Russian officials weigh in on Kakhovka dam rupture effects

The destruction of the Kakhovka dam has affected the cooling system of Europe’s biggest nuclear power plant, a local governor has said

Russian officials weigh in on Kakhovka dam rupture effects

Russian officials weigh in on Kakhovka dam rupture effects

The incident could damage local agriculture businesses and pose a risk to Europe’s biggest nuclear power plant, authorities have said

The destruction of the hydroelectric dam near the city of Novaya Kakhovka in Russia’s Kherson Region poses a risk to local agriculture and may affect operations at the Zaporozhye Nuclear Power Plant (ZNPP), Evgeny Balitsky, the acting governor of nearby Zaporozhye Region, told journalists on Tuesday.

The water level in a reservoir near the ZNPP has fallen by 2.5 meters, Balitsky said, adding that a further reduction in water levels is possible. “We expect the drop to be even bigger, up to seven meters,” he told the TV channel Russia 24. The water is critical for cooling the reactors and spent fuel at the facility, thus preventing meltdowns. The ZNPP is the largest nuclear power plant in Europe.

Balitsky denied that such a development could “affect security in the area or in our regions on the whole in any way.” He also said that the current water level near the ZNPP is “non-routine” but still “acceptable.” The head of the International Atomic Agency (IAEA), Rafael Grossi, also said on Tuesday that “there is no immediate risk to the safety of the plant.” 

He added that the water level in the reservoir was “at around 16.4 meters” on Tuesday morning but was still falling. “If [it] drops below 12.7 m then [water] can no longer be pumped” to cool the station,” Grossi warned, adding that “absence of cooling water … for an extended period of time would cause fuel melt and inoperability of the emergency diesel generators.” 

Balitsky warned on Tuesday that the destruction of the dam would also likely “damage” the region’s agriculture industry due to a lack of water in the local irrigation channels. “The water in the channels would be enough for a month and a half,” he said, adding that local agriculture businesses are likely to survive this season but would need the problem to be resolved by next year.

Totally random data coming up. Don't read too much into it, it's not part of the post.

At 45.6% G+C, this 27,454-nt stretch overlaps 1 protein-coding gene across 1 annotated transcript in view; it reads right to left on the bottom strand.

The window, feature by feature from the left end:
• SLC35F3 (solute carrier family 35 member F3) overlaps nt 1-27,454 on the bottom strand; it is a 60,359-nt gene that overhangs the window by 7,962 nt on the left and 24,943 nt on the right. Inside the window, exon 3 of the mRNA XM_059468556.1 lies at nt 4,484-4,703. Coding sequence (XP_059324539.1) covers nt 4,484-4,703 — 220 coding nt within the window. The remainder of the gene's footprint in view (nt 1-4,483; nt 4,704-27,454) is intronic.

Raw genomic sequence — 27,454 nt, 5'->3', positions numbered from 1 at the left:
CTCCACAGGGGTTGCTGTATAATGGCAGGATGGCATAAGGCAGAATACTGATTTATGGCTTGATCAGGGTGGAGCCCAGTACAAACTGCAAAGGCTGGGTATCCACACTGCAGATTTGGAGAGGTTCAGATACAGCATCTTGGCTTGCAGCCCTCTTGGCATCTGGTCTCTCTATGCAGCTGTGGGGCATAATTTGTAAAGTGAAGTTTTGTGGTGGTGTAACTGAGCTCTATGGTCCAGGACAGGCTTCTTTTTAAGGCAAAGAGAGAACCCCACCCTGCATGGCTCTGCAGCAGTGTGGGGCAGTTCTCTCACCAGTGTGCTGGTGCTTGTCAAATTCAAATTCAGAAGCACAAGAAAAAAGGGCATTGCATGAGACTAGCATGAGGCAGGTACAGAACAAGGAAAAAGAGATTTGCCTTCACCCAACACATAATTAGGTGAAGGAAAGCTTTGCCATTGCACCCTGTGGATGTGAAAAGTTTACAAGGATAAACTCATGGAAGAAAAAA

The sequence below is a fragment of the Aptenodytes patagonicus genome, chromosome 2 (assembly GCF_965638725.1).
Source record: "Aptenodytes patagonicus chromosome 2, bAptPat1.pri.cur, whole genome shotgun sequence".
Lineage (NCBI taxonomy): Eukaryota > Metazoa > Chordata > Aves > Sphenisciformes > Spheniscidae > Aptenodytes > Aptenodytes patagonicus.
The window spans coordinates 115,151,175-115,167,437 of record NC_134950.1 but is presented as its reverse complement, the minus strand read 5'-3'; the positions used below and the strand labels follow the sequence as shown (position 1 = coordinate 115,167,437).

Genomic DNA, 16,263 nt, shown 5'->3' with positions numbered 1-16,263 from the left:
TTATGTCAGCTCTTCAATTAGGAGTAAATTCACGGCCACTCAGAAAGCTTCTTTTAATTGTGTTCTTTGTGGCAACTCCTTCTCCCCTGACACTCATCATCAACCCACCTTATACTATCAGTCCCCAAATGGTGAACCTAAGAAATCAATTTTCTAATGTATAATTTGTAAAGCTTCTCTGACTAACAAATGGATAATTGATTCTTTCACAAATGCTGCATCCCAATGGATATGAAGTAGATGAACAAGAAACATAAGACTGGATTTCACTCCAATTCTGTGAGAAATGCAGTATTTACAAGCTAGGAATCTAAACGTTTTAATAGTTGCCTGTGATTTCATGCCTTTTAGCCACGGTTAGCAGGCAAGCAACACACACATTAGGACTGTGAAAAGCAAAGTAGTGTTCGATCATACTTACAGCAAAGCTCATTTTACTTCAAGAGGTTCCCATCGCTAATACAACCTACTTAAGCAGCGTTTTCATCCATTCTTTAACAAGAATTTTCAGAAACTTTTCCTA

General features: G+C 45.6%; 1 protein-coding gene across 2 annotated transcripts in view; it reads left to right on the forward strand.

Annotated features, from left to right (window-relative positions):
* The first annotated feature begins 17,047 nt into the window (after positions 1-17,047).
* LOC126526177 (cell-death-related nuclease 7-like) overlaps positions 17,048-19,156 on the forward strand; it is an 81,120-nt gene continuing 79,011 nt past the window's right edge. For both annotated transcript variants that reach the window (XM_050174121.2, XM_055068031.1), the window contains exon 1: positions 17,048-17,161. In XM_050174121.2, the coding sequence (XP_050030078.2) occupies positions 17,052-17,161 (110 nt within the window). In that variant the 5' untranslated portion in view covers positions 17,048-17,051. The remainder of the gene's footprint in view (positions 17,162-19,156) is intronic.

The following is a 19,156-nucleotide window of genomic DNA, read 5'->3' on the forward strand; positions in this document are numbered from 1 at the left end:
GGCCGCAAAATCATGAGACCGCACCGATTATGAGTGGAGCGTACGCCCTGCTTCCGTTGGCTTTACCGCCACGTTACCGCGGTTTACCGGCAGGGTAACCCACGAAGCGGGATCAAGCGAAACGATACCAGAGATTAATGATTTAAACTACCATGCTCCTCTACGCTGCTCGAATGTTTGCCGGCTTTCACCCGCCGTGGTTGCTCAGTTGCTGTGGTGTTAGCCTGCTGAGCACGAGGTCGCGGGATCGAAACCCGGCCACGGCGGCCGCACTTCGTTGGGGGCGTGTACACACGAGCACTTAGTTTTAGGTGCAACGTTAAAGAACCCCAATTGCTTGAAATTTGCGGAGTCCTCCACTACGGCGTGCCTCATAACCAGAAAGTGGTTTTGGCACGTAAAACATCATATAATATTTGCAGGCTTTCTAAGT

The governor of Kherson Region, Vladimir Saldo, issued a similar warning on Tuesday. “As soon as the water level falls – and it will happen rather soon – the reservoir will lose the water reserves destined for irrigation,” he said.

The authorities in Crimea, which also receives water from the Dnieper River, where the Kakhovka dam was located, said they have “more than enough” water reserves to deal with a potential shortage. Nevertheless, Crimea’s governor, Sergey Aksyonov, still admitted that the loss of the dam could lead to the water level falling in the North Crimean channel, which links the peninsula to the Dnieper River.

Vladimir Leontyev, the mayor of Novaya Kakhovka, which is located downstream from the destroyed dam, said that water levels within the city continued to rise throughout the day. “The water [level] soared by more than 11 meters,” he said, adding that this is more what had been initially expected after the dam ruptured.

Leontyev also warned that the hydroelectric dam continues to crumble and that its turbine room has flooded. Videos taken in Novaya Kakhovka and obtained by RT show the city streets inundated with streams of muddy water.

The dam was destroyed by an explosion early on Tuesday. Russian Defense Minister Sergey Shoigu called the incident an act of “sabotage” by Ukrainian forces and also referred to it as a “terrorist act.” The fact that the Ukrainian authorities had started dropping the water level at another dam on the Dnieper River that they control suggests it was a “large-scale sabotage attack planned by the Kiev regime in advance,” he said. Ukraine denied responsibility and blamed the incident on Moscow instead.